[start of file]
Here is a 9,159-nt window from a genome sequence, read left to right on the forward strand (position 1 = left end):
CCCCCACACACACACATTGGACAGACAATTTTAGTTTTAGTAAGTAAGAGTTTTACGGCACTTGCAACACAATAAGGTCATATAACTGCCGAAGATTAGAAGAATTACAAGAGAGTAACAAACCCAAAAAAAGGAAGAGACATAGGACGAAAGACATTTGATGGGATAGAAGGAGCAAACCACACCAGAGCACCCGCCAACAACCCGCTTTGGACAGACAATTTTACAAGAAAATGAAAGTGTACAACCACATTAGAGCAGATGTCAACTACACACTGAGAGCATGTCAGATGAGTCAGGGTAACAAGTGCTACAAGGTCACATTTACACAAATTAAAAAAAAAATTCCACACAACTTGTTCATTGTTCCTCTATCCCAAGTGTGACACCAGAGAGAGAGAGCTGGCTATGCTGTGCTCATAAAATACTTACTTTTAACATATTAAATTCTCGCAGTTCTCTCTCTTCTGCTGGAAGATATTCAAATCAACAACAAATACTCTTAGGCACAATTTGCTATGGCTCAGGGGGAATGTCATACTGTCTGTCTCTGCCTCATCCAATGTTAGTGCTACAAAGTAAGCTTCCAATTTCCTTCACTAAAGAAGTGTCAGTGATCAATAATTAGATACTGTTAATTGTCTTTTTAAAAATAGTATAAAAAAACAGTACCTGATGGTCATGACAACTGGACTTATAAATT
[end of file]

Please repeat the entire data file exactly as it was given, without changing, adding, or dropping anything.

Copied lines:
Here is a 9,159-nt window from a genome sequence, read left to right on the forward strand (position 1 = left end):
CCCCCACACACACACATTGGACAGACAATTTTAGTTTTAGTAAGTAAGAGTTTTACGGCACTTGCAACACAATAAGGTCATATAACTGCCGAAGATTAGAAGAATTACAAGAGAGTAACAAACCCAAAAAAAGGAAGAGACATAGGACGAAAGACATTTGATGGGATAGAAGGAGCAAACCACACCAGAGCACCCGCCAACAACCCGCTTTGGACAGACAATTTTACAAGAAAATGAAAGTGTACAACCACATTAGAGCAGATGTCAACTACACACTGAGAGCATGTCAGATGAGTCAGGGTAACAAGTGCTACAAGGTCACATTTACACAAATTAAAAAAAAAATTCCACACAACTTGTTCATTGTTCCTCTATCCCAAGTGTGACACCAGAGAGAGAGAGCTGGCTATGCTGTGCTCATAAAATACTTACTTTTAACATATTAAATTCTCGCAGTTCTCTCTCTTCTGCTGGAAGATATTCAAATCAACAACAAATACTCTTAGGCACAATTTGCTATGGCTCAGGGGGAATGTCATACTGTCTGTCTCTGCCTCATCCAATGTTAGTGCTACAAAGTAAGCTTCCAATTTCCTTCACTAAAGAAGTGTCAGTGATCAATAATTAGATACTGTTAATTGTCTTTTTAAAAATAGTATAAAAAAACAGTACCTGATGGTCATGACAACTGGACTTATAAATT